382 F2d 560 Girsh v. Katchen
382 F.2d 560
Solomon GIRSH and Robert B. Rottman, d/b/a Girsh and
Louis KATCHEN, Appellees.
United States Court of Appeals Tenth Circuit.
Sept. 5, 1967.
Solomon Girsh, of Girsh & Rottman, Denver, Colo., for appellants.
Fred M. Winner of Winner, Berge, Martin & Camfield, Denver, Colo., for appellees.
Before LEWIS, BREITENSTEIN and SETH, Circuit Judges.
BREITENSTEIN, Circuit Judge.
The question presented is the amount of fees to which the attorneys for a trustee in bankruptcy are entitled. The attorneys, appellants here, requested $22,000. The referee allowed $20,000. On petition for review filed by appellee, a general creditor, the district court reduced the award to $15,000. This appeal followed.1
Appellants say that the district court erred in entertaining the petition for review because it was brought by a general creditor without any request to the trustee for such action. Behringer v. Lybrand & Morgan, 10 Cir., 270 F.2d 670, and Heiser v. Woodruff, 10 Cir., 150 F.2d 867, recognize the rule that ordinarily a general creditor may not appeal from an order of the district court to the court of appeals without a request to the trustee and, if denied, a permissive order. We are concerned with a petition to the district court to review an order of the referee. The Bankruptcy Act grants unqualified power to the district courts to review orders of referees;2 and that power may be exercised sua sponte.3 A person aggrieved by a referee's order may petition for review.4 A general creditor is aggrieved by an excessive allowance because it affects the amount of his recovery. In the case at bar the general creditor had the right to seek review by the district court.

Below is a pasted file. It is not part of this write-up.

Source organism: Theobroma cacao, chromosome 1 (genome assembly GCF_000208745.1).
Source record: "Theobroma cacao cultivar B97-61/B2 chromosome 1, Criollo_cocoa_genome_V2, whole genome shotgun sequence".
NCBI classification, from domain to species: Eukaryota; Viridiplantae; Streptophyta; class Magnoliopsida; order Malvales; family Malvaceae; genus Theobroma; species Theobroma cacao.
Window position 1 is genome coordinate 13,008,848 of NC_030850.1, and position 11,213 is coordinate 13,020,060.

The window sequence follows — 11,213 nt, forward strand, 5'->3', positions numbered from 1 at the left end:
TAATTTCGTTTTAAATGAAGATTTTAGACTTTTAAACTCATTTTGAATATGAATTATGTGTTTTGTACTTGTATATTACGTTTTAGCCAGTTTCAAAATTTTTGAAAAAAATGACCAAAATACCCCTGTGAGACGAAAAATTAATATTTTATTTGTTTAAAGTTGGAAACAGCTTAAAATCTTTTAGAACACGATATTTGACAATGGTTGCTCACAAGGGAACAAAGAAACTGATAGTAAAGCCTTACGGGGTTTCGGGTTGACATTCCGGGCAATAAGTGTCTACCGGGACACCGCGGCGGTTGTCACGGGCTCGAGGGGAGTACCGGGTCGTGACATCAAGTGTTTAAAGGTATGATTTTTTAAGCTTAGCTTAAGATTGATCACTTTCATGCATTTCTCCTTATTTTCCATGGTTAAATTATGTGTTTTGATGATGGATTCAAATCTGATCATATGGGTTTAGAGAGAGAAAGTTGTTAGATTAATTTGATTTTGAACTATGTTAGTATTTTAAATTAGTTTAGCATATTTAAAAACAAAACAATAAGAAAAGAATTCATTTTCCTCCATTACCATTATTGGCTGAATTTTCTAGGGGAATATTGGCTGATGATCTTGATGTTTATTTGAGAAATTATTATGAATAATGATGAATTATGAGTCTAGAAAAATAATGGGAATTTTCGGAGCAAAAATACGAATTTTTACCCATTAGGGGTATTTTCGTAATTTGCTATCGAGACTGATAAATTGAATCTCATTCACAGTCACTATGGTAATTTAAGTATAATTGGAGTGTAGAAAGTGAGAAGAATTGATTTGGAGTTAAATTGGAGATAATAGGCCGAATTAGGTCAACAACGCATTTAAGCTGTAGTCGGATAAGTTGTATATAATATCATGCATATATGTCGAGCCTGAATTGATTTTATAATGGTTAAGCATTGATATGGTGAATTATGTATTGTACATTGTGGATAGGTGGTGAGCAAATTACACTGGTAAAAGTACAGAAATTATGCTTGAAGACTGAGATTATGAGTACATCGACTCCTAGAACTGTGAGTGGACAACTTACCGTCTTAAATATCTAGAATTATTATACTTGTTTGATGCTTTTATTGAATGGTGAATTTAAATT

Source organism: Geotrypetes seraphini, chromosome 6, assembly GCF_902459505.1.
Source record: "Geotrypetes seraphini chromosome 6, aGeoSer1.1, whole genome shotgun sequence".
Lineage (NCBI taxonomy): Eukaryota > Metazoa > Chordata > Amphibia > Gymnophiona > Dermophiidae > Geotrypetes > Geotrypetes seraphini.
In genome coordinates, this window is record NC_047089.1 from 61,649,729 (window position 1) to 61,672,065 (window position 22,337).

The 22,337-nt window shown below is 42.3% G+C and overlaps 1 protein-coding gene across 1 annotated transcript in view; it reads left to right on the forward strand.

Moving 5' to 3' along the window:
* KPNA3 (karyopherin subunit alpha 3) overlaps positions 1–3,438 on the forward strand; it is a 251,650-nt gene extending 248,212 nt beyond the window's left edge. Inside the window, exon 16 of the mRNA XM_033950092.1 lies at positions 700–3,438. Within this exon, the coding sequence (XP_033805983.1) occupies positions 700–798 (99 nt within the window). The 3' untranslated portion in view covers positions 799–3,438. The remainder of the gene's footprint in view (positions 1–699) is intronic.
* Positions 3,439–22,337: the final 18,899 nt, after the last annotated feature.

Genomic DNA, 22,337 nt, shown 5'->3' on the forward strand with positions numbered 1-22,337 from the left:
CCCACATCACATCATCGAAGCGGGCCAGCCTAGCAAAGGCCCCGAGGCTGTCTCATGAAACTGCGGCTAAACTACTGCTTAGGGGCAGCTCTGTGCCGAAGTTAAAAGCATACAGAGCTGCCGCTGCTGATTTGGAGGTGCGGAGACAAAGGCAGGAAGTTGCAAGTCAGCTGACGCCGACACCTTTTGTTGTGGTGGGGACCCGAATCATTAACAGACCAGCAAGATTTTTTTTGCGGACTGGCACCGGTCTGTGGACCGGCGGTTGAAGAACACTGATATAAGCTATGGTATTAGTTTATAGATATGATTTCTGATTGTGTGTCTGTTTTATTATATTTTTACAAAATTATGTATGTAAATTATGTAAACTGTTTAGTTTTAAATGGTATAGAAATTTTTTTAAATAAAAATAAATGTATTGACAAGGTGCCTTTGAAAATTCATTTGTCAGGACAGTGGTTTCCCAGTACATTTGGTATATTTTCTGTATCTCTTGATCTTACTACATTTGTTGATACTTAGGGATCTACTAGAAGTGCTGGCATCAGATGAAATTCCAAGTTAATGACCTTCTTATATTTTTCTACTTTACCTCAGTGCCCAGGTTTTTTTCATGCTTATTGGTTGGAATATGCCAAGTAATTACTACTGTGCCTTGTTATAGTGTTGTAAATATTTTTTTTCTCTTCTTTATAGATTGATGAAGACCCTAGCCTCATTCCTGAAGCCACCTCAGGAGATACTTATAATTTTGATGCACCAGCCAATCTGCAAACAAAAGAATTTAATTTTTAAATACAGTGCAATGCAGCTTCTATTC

The appellants say that the findings of the referee, not the findings of the district court, are binding on us unless clearly erroneous. They are correct; /5/ but the principle does not help them. The referee made no findings of fact and conclusions of law and filed no memorandum opinion. He simply entered a minute order which recites that he finds certain fees are 'just, proper and lawful' and allows them. Included in the list is a fee to the appellants in the amount of $20,000. The disposition of the ultimate issue is not a finding of any facts to support that disposition.
In any event, the facts are not disputed. Appellants presented a verified petition for the allowance of fees. Attached thereto were schedules showing the time spent by each. The total is 696 1/4 hours over a period of 5 1/2 years. The supporting evidence was the testimony of the attorneys that they spent the time claimed and that 'they were retained on a general retainer and not on the basis of any contingent fee.'
The total receipts of the trustee were about $87,000. Of that amount $12,745 was cash in the debtor's bank accounts, $16,750 was from the sale of personal property, about $52,000 was from the litigation to be mentioned, and the balance of approximately $6,500 from collection of accounts and miscellaneous items. All of the legal work except the litigation was routine. The attorneys were successful in a bitterly fought lawsuit that went through the district court to the court of appeals6 and on certiorari to the Supreme Court of the United States.7 Another attorney presented the case for the trustee to the Supreme Court and received a fee of $750 which is not contested.
The attorneys are entitled to a fair and reasonable fee.8 In a comprehensive memorandum opinion the trial judge made a careful and detailed analysis of the petition for fees and accompanying schedules. He took into consideration the time spent, the difficulty of the questions presented, the size of the estate, the results obtained, and the fee schedules of the Denver Bar Association. We cannot say that the conclusion which he reached is erroneous as a matter of law.
We have jurisdiction under Bankruptcy Act 24, 11 U.S.C. 47(a)
Sections 2(a)(10) and 62(a) of the Bankruptcy Act, 11 U.S.C. 11(a)(10) and 102(a). See Pfister v. Northern Illinois Finance Corp., 317 U.S. 144, 151-153, 63 S.Ct. 133, 87 L.Ed. 146
Heiser v. Woodruff, 10 Cir., 150 F.2d 867, 868, certiorari denied 326 U.S. 778, 66 S.Ct. 271, 90 L.Ed. 471
Bankruptcy Act, 39(c), 11 U.S.C. 67(c)
Potucek v. Cordeleria Lourdes, 10 Cir., 310 F.2d 527, 530, certiorari denied 372 U.S. 930, 83 S.Ct. 875, 9 L.Ed.2d 734